Fun in the Cloud – Backing Up – Part 4

Simple Sync to the Cloud

Keeping backup sets in sync

The last part post described my implementation of rsync into Amazon Web Services (AWS), with storage on the Simple Storage Service (S3) and an rsync target server supported by Elastic Compute Cloud (EC2).

So, that’s it, right?  This can support any sort of data; along with a mirroring function it should be sufficient.  And that would be correct, but we’re not done yet. Continue reading

Fun in the Cloud – Backing Up – Part 3

Backing Up via rsync to the Cloud

Amazon’s Simple Storage Service (S3)

Ah, an interesting creature, this S3.

If you read the developer’s information for S3, it strikes you as an interesting way to upload and download “objects” of indeterminate size into “buckets”… but it’s not a filesystem like we’re used to.  And you can’t (natively) mount (or attach) it to a host. Continue reading

Fun with the Cloud – Backing Up – Part 1

Most of my professional career has revolved around data.  I’ve been the designated recipient of sad takes from colleagues (and friends and family) of hours of work, lost – either because of hardware or software failure.  And just like anyone who brings work home, I’ve been determined, perhaps far too obsessively, to try to protect myself. Continue reading

On change, on keeping up

My wife gets perplexed about a couple of things.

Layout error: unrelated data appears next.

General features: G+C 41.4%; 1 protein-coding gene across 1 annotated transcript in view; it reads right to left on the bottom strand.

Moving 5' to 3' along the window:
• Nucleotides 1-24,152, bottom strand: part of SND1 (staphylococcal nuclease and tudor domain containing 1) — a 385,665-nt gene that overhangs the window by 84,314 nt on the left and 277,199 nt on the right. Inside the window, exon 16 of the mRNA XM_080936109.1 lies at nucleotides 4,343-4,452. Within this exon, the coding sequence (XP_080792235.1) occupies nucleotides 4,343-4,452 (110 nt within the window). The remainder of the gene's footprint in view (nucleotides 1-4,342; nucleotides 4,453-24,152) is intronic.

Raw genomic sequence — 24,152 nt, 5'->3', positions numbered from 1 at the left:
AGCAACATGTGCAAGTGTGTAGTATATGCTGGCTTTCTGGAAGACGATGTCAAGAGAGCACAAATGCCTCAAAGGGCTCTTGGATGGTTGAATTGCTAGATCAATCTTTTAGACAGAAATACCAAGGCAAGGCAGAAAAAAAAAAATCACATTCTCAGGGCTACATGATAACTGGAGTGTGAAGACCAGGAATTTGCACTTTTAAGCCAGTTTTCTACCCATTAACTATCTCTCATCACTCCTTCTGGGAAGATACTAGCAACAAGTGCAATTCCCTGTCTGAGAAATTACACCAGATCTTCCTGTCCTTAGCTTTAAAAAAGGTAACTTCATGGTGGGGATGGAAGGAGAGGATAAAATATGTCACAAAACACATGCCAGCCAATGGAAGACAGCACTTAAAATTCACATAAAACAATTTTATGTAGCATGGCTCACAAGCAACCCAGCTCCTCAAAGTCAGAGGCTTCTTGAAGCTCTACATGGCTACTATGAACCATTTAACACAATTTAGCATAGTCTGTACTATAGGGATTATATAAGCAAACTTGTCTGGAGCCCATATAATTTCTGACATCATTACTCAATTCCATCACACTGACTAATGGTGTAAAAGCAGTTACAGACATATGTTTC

She has a ability that I envy: through force of will, she sits down at her desk and starts to work. Stuff (including my occasional observations) fly by her, without disturbing the continuity of her process.

On the other hand, I’m constantly circling the task at hand. If the right opportunity presents itself, I can dive in, and three hours later – time for lunch? We were going to do what, this morning?

She can’t understand how I get work done. And she can’t understand how I know such intimate details about that thing sitting on her desk that connects her to email and the web and to YouTube videos and the online New York Times.

Part of the answer seems to be how I’m wired, part of it is the times that we live in, and part of it is what my basic skills are.

How much of the time of those of us in IT is spent “doing” what we do – project work, responses to requests from our colleagues or customers, fire fighting – and how much do we spend thinking, reading, researching the stuff that’s not necessarily at the forefront of our concerns but represents the continual replenishment of what we knew about yesterday that’s irrelevant for tomorrow?

Hard to figure out the balance there.

But as I get older, fortunately or not, I begin to see the limits.  The hours of the day are finite; and the time that I spend in the present is time I don’t spend thinking about the future.  The time I spend in response isn’t time that I spend in initiation.